• Modulate gene expression: Gene expression is the process of turning genes on or off. When you don’t eat, your body changes the expression of genes related to inflammation, stress resistance, and longevity.


What are the benefits of intermittent fasting?

Intermittent fasting can have various benefits for your health, depending on how long and how often you don’t eat. Some of the possible benefits are:

  • Weight loss: Intermittent fasting can help you lose weight by creating a calorie deficit and boosting your metabolism. Studies have shown that intermittent fasting can be as effective as calorie restriction for weight loss.

  • Improved blood sugar control: Intermittent fasting can lower blood sugar levels and improve insulin sensitivity. This can reduce the risk of type 2 diabetes and metabolic syndrome.

  • Reduced inflammation: Intermittent fasting can lower the levels of inflammatory markers in the blood. This can help prevent or treat chronic diseases such as arthritis, asthma, Alzheimer’s disease, and cancer.

  • Improved heart health: Intermittent fasting can improve several risk factors for heart disease . These include blood pressure, cholesterol levels, triglycerides levels, and oxidative stress.

  • Enhanced brain function: Intermittent fasting can protect the brain from damage and degeneration . It can also improve memory, learning, cognition, and mood.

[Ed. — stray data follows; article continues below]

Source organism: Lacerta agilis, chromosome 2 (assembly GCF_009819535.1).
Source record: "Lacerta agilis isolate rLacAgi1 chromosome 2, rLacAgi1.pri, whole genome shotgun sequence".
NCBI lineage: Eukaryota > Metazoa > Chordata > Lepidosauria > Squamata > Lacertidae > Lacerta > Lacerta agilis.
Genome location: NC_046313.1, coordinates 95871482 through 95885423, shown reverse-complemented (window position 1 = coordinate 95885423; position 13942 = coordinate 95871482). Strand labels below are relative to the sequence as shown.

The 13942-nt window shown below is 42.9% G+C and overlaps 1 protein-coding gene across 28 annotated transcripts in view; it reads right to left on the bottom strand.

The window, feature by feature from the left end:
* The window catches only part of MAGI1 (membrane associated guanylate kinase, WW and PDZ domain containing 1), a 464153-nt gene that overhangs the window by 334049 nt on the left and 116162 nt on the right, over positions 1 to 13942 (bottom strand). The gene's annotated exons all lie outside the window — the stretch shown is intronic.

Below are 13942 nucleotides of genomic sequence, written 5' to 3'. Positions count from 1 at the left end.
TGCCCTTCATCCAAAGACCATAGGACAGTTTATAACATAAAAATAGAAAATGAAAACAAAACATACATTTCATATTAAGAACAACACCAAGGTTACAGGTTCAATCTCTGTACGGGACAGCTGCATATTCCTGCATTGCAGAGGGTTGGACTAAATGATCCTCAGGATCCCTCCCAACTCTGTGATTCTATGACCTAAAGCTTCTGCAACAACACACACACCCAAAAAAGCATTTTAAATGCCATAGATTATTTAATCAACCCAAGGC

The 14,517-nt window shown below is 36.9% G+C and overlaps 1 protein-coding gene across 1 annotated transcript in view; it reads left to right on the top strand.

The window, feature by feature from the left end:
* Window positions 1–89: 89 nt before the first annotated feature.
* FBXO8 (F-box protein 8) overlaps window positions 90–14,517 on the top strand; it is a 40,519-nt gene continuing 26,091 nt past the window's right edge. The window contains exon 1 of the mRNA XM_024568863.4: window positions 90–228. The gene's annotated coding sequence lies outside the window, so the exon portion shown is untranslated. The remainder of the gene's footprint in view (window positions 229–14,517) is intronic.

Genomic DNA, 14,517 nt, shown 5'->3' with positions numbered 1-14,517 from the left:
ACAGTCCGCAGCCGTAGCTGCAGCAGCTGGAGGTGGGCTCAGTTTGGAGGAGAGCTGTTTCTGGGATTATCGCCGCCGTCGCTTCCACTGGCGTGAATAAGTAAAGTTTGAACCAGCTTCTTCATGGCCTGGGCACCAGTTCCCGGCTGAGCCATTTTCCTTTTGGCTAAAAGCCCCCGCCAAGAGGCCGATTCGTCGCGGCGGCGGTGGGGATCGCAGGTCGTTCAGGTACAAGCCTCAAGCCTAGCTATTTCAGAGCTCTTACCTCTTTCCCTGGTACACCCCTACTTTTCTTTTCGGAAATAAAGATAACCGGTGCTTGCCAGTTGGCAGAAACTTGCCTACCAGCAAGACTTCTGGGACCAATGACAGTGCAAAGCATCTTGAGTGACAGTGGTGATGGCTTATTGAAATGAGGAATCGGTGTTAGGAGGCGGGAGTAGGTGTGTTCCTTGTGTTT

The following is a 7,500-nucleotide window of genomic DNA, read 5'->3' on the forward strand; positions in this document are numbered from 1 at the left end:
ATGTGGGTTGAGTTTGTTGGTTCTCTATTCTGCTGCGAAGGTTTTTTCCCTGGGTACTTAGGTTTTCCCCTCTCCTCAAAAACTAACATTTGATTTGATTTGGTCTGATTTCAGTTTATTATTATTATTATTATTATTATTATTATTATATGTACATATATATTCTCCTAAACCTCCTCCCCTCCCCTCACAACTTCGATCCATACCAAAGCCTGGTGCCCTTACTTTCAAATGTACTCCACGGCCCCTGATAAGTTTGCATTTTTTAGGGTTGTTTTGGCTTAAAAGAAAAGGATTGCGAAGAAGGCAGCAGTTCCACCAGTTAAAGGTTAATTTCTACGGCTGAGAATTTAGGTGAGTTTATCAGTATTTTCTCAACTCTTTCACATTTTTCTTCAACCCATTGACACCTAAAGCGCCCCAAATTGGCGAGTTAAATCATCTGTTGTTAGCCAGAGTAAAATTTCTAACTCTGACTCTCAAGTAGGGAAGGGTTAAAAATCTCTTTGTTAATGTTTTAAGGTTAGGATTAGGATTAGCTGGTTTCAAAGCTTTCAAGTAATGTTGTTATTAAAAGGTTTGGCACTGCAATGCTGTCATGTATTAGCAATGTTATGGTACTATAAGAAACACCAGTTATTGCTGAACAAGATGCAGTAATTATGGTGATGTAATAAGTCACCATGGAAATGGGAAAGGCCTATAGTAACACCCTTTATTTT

• Increased lifespan: Intermittent fasting can mimic the effects of calorie restriction on longevity . Animal studies have shown that intermittent fasting can extend lifespan by up to 40%.


What are the risks of intermittent fasting?

Intermittent fasting is not suitable for everyone and may have some negative effects on some people. Some of the possible risks are:

  • Hunger: Intermittent fasting can cause hunger pangs, cravings, and irritability, especially in the beginning. This can make it hard to stick to the plan and may affect your mood and productivity.

  • Fatigue: Intermittent fasting can lower your energy levels and make you feel tired, weak, and dizzy. This can affect your physical and mental performance and increase the risk of accidents and injuries.

  • Muscle loss: Intermittent fasting can cause muscle loss, especially if you don’t eat for too long or too often. This can reduce your strength, metabolism, and bone density.

  • Headaches: Intermittent fasting can trigger headaches, especially if you are prone to migraines or have low blood sugar levels. This can affect your concentration and quality of life.

  • Nutrient deficiencies: Intermittent fasting can make it harder to get enough vitamins, minerals, and other nutrients. This can lead to deficiencies and health problems, such as anemia, osteoporosis, and hair loss.


Who should not try intermittent fasting?

Intermittent fasting is not recommended for people who have certain medical conditions or special needs. These include:

  • Pregnant or breastfeeding women: Intermittent fasting can affect the amount and quality of breast milk and may harm the growth and development of the baby.